In its latest effort to address security concerns about Internet of Things (IoT) devices, the Federal Trade Commission (FTC) has submitted public comments to the National Telecommunications and Information Administration's (NTIA) Working Group on Communicating Upgradability and Improving Transparency.

Although the FTC stated that its comments are not intended to provide a "template for FTC law enforcement," it did articulate its expectation that manufacturers consider its comments in addition to any final guidance issued by the NTIA.

The working group was tasked with developing guidelines for manufacturers on providing disclosures related to potential security vulnerabilities in IoT devices or applications. The FTC said its comments—submitted on June 19, 2017—are intended to ensure that any guidance released by the working group reflects the FTC's experience with IoT devices and also with consumers' perceptions on disclosures.

The NTIA stated that addressing potential security vulnerabilities in IoT devices or applications through patching and security upgrades is an area of concern and will require a set of common definitions so that consumers understand what they are getting. To that end, the NTIA announced last September that it would hold meetings of a multi-stakeholder process concerning IoT Security Upgradability and Patching. The goal would be to develop a broad, shared set of definitions around security upgradability for consumer IoT, as well as strategies for communicating the security features of IoT devices to consumers.

The NTIA requested comments on a draft of its guidance "Communicating IoT Device Security Update Capability to Improve Transparency for Consumers," published in April 2017. The guidance lists “key elements” that manufacturers should consider communicating to consumers prior to purchase:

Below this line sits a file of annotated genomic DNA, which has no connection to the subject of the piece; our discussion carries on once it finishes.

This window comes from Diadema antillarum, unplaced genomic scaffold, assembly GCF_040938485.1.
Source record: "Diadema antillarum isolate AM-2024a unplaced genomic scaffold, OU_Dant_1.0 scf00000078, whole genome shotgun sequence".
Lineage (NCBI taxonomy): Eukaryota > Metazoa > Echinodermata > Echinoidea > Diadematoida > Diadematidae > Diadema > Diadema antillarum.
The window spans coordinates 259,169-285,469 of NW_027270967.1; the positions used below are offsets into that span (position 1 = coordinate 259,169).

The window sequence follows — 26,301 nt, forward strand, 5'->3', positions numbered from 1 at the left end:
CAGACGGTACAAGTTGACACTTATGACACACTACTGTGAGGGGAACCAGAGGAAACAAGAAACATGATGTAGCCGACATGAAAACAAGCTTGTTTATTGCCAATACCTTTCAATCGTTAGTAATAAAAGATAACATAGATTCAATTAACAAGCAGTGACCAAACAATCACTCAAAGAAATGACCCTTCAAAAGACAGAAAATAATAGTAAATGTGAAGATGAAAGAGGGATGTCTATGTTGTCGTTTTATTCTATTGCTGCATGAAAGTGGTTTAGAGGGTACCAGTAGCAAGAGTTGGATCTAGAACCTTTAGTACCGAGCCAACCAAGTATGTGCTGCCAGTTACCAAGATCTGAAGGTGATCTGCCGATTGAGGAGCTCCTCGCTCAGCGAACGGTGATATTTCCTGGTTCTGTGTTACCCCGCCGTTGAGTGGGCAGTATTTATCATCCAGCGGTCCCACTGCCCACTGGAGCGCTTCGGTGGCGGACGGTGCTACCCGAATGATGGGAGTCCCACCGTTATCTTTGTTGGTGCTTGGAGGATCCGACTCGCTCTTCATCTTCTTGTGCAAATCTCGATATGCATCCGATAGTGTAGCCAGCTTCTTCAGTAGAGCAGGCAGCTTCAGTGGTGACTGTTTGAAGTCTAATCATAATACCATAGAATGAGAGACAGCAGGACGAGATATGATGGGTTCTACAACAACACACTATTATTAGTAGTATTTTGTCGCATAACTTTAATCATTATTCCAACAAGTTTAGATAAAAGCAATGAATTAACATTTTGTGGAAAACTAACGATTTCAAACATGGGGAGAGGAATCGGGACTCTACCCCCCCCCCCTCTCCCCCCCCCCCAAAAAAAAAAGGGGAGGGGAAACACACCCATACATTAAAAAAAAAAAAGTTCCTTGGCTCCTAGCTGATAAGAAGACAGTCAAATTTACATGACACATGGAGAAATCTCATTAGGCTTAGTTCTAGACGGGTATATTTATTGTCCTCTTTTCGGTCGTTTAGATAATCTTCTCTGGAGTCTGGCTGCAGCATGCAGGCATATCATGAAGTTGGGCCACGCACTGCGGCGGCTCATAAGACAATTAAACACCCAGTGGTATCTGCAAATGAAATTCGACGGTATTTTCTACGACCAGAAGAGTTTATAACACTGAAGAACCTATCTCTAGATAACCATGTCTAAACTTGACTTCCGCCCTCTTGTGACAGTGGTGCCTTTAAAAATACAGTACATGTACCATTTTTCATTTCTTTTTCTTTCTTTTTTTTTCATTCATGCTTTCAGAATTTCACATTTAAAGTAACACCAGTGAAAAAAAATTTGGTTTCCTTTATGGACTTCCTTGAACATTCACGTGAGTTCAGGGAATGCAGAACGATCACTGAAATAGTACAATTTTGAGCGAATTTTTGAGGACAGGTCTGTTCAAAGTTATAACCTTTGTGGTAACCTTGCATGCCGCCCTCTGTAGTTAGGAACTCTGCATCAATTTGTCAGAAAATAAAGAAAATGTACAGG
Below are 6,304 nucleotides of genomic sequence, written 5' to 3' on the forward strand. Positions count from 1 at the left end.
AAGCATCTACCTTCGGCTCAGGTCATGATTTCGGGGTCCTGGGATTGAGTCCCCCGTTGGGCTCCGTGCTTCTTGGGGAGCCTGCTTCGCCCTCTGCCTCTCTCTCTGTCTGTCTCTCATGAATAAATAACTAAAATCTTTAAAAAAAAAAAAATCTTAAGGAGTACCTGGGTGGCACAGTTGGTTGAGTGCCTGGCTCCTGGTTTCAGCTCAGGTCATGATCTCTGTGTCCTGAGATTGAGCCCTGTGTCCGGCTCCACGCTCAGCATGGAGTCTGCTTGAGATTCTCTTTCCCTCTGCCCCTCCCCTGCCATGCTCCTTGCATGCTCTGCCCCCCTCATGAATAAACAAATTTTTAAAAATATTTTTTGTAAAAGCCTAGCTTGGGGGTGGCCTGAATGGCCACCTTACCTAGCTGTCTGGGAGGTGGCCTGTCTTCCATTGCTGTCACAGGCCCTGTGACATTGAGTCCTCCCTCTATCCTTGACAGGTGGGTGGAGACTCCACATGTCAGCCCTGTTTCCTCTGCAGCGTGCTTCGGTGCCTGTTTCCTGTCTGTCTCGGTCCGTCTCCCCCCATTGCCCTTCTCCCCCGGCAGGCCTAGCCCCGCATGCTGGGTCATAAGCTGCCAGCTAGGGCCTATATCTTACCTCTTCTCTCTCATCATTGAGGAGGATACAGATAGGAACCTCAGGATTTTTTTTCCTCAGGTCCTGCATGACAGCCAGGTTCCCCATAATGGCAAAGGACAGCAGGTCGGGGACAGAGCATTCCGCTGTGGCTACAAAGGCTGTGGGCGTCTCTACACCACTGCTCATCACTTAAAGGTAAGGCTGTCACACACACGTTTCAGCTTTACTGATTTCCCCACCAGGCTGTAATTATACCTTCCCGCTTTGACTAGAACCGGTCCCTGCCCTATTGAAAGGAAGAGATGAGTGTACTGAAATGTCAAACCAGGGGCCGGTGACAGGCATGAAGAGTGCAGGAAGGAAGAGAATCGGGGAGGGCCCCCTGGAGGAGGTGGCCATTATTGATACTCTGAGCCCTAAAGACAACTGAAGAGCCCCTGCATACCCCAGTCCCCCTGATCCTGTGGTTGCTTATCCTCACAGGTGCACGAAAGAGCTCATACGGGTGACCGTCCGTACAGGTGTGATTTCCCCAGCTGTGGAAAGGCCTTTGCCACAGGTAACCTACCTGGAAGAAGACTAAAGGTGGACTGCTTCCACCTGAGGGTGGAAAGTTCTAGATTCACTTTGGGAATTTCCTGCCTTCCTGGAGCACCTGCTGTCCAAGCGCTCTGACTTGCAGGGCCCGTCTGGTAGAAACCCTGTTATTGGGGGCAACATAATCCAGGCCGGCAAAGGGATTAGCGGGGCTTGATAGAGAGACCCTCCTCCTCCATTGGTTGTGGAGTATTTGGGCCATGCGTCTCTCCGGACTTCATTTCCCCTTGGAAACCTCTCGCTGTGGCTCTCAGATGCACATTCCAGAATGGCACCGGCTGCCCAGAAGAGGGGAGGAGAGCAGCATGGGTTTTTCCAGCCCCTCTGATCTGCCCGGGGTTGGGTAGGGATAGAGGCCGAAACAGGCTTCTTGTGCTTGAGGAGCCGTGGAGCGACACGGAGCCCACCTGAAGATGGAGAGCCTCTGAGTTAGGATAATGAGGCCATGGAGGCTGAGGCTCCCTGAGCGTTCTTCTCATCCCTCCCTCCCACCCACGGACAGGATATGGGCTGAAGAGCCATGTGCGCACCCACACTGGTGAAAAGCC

• Whether a device can receive security updates
  • The anticipated timeline for the end of security update support.

The guidance also lists "additional elements" that manufacturers should consider communicating to consumers before or after purchase:

  • A description of how users are notified about security updates
  • A description of what happens when the device no longer receives security update support
  • A description of how the manufacturer secures updates or how the process is reasonably secure.

The FTC offered a number of suggestions to the draft guidance. In response to the "key elements" that manufacturers communicate before purchase, it proposed that manufacturers:

  • Disclose a guaranteed minimum security support period rather than an "anticipated timeline for support"
  • Clarify when the support clock starts, such as the date of purchase or date of initial market release
  • Disclose if a "smart" device will stop functioning or become highly vulnerable when security support ends

For the "additional elements" manufacturers should communicate before or after purchase, the FTC proposed that manufacturers consider:

  • Adopting a uniform notification method
  • Enabling consumers to sign up and provide contact information at the point of sale or after for affirmative notifications about security support
  • Providing real-time notification when support is about to end

The FTC’s recommendations are important because, even if NTIA does not adopt them, the FTC has stated that it still expects manufacturers to consider them.

Ballard Spahr’s Product Liability and Mass Tort Group defends manufacturers against product liability, consumer fraud, and related claims, and counsels manufacturers on how to avoid liability.

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